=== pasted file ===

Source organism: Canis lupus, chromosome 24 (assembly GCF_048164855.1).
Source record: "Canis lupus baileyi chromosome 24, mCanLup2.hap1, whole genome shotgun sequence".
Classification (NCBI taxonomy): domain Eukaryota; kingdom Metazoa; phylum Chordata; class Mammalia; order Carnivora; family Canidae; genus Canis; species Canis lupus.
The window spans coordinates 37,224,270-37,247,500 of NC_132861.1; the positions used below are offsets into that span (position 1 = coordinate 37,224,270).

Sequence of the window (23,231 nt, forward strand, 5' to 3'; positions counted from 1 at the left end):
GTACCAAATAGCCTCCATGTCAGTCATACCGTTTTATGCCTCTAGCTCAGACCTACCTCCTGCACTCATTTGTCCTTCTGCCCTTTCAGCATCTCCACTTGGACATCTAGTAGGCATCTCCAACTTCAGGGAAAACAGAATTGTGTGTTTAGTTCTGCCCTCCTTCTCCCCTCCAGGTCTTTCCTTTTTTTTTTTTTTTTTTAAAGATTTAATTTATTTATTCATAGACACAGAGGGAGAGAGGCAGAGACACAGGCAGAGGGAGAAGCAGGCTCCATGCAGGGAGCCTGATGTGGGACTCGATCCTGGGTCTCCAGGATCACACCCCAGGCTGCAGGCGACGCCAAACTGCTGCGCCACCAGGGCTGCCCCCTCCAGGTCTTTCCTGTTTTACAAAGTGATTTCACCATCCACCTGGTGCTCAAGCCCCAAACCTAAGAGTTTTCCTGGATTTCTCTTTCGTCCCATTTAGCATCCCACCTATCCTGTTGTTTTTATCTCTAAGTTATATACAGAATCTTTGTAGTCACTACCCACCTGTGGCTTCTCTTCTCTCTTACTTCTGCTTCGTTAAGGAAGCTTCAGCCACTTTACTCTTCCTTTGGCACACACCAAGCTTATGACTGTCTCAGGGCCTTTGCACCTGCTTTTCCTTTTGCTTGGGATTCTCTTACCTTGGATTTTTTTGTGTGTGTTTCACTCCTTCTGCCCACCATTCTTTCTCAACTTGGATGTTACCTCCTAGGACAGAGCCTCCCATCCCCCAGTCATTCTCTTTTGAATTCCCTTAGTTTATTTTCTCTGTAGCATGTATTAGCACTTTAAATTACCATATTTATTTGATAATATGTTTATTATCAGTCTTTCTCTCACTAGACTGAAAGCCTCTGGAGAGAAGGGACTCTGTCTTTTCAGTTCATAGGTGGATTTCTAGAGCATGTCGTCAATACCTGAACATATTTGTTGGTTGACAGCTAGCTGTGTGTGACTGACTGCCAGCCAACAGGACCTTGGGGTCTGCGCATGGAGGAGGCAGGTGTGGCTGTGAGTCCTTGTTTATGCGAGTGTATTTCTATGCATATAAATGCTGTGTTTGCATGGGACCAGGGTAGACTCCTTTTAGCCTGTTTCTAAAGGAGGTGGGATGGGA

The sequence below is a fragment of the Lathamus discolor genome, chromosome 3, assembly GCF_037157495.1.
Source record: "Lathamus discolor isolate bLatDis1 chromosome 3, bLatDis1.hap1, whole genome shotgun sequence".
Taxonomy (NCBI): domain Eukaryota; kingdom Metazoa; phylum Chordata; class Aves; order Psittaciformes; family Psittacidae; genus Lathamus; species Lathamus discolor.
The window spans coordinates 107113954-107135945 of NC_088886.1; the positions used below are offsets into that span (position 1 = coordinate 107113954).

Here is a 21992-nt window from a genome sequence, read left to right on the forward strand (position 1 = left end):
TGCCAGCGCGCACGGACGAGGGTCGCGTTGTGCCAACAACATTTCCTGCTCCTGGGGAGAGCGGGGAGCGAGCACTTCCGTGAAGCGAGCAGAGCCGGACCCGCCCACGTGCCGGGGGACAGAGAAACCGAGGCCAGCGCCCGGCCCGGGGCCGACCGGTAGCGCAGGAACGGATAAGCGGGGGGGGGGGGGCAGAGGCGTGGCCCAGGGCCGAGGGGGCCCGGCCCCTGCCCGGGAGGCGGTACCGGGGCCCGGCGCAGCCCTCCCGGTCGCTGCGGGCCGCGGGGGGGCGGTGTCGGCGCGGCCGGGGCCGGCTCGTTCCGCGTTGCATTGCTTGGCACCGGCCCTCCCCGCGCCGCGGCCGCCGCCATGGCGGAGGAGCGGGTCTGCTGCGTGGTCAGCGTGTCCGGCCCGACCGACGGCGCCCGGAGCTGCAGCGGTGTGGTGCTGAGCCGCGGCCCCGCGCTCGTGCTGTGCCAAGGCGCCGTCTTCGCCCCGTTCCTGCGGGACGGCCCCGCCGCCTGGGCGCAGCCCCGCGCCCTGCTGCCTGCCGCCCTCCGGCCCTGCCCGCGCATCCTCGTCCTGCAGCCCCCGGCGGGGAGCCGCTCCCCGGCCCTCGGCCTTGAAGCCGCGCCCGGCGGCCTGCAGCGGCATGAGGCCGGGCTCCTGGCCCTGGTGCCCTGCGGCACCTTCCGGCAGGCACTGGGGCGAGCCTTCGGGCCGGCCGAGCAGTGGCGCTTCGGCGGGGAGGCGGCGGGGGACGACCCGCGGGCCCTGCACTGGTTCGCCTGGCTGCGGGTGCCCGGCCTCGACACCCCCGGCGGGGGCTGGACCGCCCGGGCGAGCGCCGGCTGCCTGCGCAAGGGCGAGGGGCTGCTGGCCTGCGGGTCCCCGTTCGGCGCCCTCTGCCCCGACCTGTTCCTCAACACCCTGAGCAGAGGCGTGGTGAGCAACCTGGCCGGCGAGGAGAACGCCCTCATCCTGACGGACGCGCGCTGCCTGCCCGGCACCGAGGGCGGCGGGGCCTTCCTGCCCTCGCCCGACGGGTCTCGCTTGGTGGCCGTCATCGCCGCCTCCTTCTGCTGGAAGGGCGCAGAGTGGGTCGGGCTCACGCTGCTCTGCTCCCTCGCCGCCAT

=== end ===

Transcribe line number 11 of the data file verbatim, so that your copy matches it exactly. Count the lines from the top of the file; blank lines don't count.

Here is a 21992-nt window from a genome sequence, read left to right on the forward strand (position 1 = left end):